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nonsense correlation

I was doing a little light reading on my Saturday night in my Oxford Dictionary of Statistics by Graham Upton and Ian Cook and came across this definition:nonsense correlation: A term used to describe a situation where two variables (X and Y, say) are correlated without being causally related to one another. The usual explanation is that they are both related to a third variable, Z. Often the

Spotting the Red Flags (Part 1 of n)

As a consultant I get to see many different systems, managed by different people. A large proportion of these systems are broken in exactly the same ways to others, which makes spotting the problems pretty straightforward! It occurred to me at some point that this is a bit like a crime scene – somebody had murdered the system, and it was my job to find out ‘whodunnit’, or at least ‘whatdunnit’. The ‘what’ is quite frequently one (or few) actions performed by the administrator, normally with good intention, that result in system performance or availability carnage. I call these actions ‘Red Flags’, and spotting them can save a lot of time.

A couple of years ago at the Hotsos conference, I did a small impromptu survey. It’s not all that often that you have 500 Oracle geeks in a room that you can solicit opinion from, so it seemed like a good chance to cast the net for Red Flags. I seeded the process with a few of my personal favourites and then started writing as the suggestions came in. Here are the ‘seed’ entries:

  • Any non-default setting for optimizer_index_cost_adj
  • Carefully configured KEEP and RECYCLE pools
  • Multiple block sizes
  • Some kind of spin_count configuration

Remember, these are not necessarily the wrong thing to do to your system, but they probably are. That’s why they attract my attention in the first instance.

I got a whole load of responses. Of those responses, some had missed the point and just identified something that was broken. This is more subtle than that – these are things that are forensic evidence of system homicide. Some of the decent ones I got back follow:

  • /*+ RULE */ hint in abundance (I know, lot’s of apps do this, and it sometimes makes sense)
  • Numeric data in VARCHAR2 columns
  • Indexes and tables on ‘separate disks’
  • All columns in a table NULLable

Of course, there were more cynical responses too, such as  (he he): cluster_database=true

I was going to write some kind of presentation about it, but I think this might work nicely as a blog entry, potentially multiple entries! If anyone has some good suggestions, please let me know and I’ll start adding them into part 2, along with any more I think of… :)

The amazing truth about the Red Flags, though, is that they are incredibly hard to dislodge. Once optimizer_index_cost_adj is set to anything but default, it is nigh on impossible to convince anyone that the system is probably now tuned on its head. Same with a multiple buffer pool configuration, and same with multiple block sizes.

The best flowchart ever

This was forwarded to me and I totally laughed out loud. I've seen a lot of flow charts (mostly of the boring technical sort), but this is my absolute all-time favorite! Zoom in on it or visit the originating site to see it better.

It's a flow chart of the song "Total Eclipse of the Heart".


Happy Birthday, OFA Standard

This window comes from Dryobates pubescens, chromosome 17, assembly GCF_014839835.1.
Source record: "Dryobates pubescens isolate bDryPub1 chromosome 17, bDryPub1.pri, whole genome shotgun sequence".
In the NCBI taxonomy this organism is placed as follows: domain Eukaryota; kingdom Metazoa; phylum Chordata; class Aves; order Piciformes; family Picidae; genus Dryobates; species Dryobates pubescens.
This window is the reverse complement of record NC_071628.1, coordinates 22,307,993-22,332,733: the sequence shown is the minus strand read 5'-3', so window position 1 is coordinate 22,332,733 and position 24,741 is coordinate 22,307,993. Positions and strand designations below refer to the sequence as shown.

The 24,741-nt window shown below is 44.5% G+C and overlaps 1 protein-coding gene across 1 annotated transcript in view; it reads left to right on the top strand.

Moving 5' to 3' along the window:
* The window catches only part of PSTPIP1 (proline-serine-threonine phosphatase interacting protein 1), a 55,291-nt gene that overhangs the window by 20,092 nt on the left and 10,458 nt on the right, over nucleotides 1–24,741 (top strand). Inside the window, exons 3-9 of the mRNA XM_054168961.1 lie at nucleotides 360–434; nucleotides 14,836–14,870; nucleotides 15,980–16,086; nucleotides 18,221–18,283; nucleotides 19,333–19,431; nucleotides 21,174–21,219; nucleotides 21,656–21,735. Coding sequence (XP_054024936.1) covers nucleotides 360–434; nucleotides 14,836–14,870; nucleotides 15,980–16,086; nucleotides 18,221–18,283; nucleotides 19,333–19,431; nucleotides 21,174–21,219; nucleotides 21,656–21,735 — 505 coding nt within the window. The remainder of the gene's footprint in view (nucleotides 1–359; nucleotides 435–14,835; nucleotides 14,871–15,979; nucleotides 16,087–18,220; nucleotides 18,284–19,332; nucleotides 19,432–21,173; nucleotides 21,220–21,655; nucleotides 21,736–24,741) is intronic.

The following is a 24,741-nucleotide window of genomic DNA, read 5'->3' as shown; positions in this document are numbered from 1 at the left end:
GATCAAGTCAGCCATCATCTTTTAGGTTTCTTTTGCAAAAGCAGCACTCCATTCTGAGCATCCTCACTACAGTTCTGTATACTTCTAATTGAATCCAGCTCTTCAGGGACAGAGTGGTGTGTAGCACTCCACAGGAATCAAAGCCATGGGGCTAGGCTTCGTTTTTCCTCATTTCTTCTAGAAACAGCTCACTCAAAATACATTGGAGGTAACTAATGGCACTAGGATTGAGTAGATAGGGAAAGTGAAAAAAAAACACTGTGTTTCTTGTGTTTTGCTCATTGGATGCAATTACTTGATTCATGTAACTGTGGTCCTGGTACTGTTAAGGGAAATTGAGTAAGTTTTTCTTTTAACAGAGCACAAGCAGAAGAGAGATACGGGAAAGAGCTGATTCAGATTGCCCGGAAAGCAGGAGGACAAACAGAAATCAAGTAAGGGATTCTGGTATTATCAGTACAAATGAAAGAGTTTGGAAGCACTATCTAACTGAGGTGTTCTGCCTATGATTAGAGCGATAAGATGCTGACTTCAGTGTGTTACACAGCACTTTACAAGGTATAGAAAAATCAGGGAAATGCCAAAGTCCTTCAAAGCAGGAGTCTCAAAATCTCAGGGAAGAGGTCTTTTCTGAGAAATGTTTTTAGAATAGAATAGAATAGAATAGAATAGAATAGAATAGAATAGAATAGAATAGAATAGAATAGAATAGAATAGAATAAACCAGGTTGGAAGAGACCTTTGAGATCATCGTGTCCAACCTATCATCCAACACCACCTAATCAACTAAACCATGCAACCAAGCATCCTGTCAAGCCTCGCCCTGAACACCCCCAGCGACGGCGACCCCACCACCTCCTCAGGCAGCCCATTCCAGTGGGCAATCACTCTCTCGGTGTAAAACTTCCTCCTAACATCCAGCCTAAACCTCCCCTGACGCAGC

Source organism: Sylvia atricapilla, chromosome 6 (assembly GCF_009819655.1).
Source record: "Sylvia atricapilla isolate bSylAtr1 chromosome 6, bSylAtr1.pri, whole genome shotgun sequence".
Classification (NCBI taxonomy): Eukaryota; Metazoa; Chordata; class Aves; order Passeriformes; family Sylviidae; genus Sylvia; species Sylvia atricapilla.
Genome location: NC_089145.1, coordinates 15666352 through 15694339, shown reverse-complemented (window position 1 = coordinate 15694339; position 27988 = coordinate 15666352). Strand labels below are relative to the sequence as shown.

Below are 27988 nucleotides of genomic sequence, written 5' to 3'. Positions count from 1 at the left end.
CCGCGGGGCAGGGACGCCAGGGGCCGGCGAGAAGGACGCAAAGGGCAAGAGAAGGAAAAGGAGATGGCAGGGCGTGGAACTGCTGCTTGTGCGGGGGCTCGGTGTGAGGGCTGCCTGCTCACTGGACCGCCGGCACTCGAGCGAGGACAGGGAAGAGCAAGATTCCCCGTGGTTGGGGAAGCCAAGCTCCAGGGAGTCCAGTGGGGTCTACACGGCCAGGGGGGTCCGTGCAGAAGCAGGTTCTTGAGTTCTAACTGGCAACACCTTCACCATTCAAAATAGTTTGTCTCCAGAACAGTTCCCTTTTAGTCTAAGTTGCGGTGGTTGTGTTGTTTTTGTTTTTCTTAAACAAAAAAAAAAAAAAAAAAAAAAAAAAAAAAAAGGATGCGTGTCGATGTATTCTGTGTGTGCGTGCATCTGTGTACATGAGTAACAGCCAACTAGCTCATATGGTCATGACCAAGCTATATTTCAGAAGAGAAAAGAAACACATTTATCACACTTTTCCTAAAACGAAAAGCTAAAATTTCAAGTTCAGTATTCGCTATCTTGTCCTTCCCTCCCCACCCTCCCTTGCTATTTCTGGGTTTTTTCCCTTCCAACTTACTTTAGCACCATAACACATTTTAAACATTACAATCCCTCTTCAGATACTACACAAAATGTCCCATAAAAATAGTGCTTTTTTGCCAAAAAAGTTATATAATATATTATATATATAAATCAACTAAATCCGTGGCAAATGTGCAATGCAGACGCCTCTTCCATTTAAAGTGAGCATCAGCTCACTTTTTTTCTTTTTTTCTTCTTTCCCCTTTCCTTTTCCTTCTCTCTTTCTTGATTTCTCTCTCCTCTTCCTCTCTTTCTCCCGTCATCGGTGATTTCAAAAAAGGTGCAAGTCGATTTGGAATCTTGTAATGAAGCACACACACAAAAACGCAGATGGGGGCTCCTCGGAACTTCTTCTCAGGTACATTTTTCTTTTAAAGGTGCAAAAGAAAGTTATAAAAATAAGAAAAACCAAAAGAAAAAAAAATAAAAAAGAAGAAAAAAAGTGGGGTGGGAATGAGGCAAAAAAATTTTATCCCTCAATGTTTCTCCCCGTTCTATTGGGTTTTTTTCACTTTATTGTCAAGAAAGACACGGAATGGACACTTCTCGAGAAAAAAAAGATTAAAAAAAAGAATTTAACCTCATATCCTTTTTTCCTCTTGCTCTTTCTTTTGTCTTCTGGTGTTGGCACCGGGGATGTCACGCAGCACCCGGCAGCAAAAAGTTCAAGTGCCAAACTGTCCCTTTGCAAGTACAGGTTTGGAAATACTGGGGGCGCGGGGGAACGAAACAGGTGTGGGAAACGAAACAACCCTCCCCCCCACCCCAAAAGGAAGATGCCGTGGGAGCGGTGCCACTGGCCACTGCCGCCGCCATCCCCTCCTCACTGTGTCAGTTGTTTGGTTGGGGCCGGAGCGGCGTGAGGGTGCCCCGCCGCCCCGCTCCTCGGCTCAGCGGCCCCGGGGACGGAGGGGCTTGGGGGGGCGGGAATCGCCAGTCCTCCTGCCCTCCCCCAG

Yesterday I finally posted to the Method R website some of the papers I wrote while I was at Oracle Corporation (1989–1999). You can now find these papers where I am.

When I was uploading my OFA Standard paper, I noticed that today—24 September 2009—is the fourteenth birthday of its publication date. So, even though the original OFA paper was around for a few years before 1995, please join me in celebrating the birthday of the final version of the official OFA Standard document.

Resumes, interviews and truth in advertising

OK...what's the deal with resumes that say one thing (so that a candidate looks nearly perfect) and then you interview them and find out they can barely spell Oracle? I'd think that if your resume says you've been working with Oracle since 1988 and have worked extensively with PL/SQL, you'd know what a REF CURSOR is or maybe even know a bit about collections or something, right? I asked one candidate these questions and they said they'd never ran into those 'features'. So finally, just for fun, I asked "On a scale of 1-10, with 10 being expert, where would you rank yourself in terms of your PL/SQL proficiency?" The answer: "Well, I suppose it's a bit conceited to give yourself a 10, so I'll just be humble and say 9."

Are you kidding me? Really?

Personally, I think my resume is lacking overall. I seem to have a hard time distilling over 20 years of experience into a couple of pages and making the "real me" show up on paper. But, if you get me into the ballpark (i.e. an interview), I'll hit most every pitch you throw at me. But, I'd be terrified to try to over-sell myself and get caught unable to deliver the goods. So, it's just a bit scary for me to look at resumes and think "Wow!" and then talk to the person for 3 minutes and think "Yuck!"

At what point did this become the norm and not the exception? Or, am I just in the midst of some weirdly skewed tilt of the interview universe? It almost reminds me of my reaction when reading an ad that claims "World's Best" or "Indescribably Perfect" or some other line and knowing it's just a ploy. I'm not a fan of those that skirt the edges of "truth in advertising". But when it comes to selling yourself, I'd really hope the claims you make could be backed up. Sigh...

Here's hoping that the rest of this week's interviews are with folks who match their advertising.

Dynamically Switching PeopleSoft Temporary Records between Global Temporary and Normal Tables during Application Engine Programs

I am working on a Time & Labour system. We run the main T&L process in different modes. There is a company wide overnight batch process, but individual parts of the company can run the process for their section during the day to process exceptions and to generate schedules. This is done with a custom AE program that calls the delivered TL_TIMEADMIN.

Running on Oracle 10gR2, we have faced performance problems caused by contention between concurrent truncate operations in these processes (see Factors Affecting Performance of Concurrent Truncate of Working Storage Tables).